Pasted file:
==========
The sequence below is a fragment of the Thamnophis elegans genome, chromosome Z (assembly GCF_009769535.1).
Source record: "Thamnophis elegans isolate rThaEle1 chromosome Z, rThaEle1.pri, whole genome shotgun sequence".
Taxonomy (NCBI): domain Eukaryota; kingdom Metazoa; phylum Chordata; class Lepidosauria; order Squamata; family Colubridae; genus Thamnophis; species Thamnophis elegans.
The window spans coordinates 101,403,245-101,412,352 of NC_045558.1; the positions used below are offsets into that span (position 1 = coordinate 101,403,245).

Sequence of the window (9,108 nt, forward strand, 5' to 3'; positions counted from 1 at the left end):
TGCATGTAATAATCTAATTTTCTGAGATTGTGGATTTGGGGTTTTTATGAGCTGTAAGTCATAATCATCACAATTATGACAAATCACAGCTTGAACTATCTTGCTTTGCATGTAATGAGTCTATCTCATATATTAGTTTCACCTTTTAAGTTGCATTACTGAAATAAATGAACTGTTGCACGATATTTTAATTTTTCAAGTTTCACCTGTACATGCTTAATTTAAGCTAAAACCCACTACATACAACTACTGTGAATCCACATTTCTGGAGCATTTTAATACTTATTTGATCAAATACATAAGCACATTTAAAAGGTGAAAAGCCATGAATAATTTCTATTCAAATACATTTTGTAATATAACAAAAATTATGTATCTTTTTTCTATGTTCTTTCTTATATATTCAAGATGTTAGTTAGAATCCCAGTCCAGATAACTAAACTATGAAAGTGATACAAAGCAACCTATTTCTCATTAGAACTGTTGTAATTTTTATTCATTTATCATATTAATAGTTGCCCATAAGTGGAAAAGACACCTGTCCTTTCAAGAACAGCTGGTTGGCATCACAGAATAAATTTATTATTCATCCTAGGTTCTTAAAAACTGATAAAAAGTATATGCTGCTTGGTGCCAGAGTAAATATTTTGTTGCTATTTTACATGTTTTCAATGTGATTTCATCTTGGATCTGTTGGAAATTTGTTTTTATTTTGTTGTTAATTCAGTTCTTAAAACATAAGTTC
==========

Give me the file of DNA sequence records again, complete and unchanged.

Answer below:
The sequence below is a fragment of the Thamnophis elegans genome, chromosome Z (assembly GCF_009769535.1).
Source record: "Thamnophis elegans isolate rThaEle1 chromosome Z, rThaEle1.pri, whole genome shotgun sequence".
Taxonomy (NCBI): domain Eukaryota; kingdom Metazoa; phylum Chordata; class Lepidosauria; order Squamata; family Colubridae; genus Thamnophis; species Thamnophis elegans.
The window spans coordinates 101,403,245-101,412,352 of NC_045558.1; the positions used below are offsets into that span (position 1 = coordinate 101,403,245).

Sequence of the window (9,108 nt, forward strand, 5' to 3'; positions counted from 1 at the left end):
TGCATGTAATAATCTAATTTTCTGAGATTGTGGATTTGGGGTTTTTATGAGCTGTAAGTCATAATCATCACAATTATGACAAATCACAGCTTGAACTATCTTGCTTTGCATGTAATGAGTCTATCTCATATATTAGTTTCACCTTTTAAGTTGCATTACTGAAATAAATGAACTGTTGCACGATATTTTAATTTTTCAAGTTTCACCTGTACATGCTTAATTTAAGCTAAAACCCACTACATACAACTACTGTGAATCCACATTTCTGGAGCATTTTAATACTTATTTGATCAAATACATAAGCACATTTAAAAGGTGAAAAGCCATGAATAATTTCTATTCAAATACATTTTGTAATATAACAAAAATTATGTATCTTTTTTCTATGTTCTTTCTTATATATTCAAGATGTTAGTTAGAATCCCAGTCCAGATAACTAAACTATGAAAGTGATACAAAGCAACCTATTTCTCATTAGAACTGTTGTAATTTTTATTCATTTATCATATTAATAGTTGCCCATAAGTGGAAAAGACACCTGTCCTTTCAAGAACAGCTGGTTGGCATCACAGAATAAATTTATTATTCATCCTAGGTTCTTAAAAACTGATAAAAAGTATATGCTGCTTGGTGCCAGAGTAAATATTTTGTTGCTATTTTACATGTTTTCAATGTGATTTCATCTTGGATCTGTTGGAAATTTGTTTTTATTTTGTTGTTAATTCAGTTCTTAAAACATAAGTTC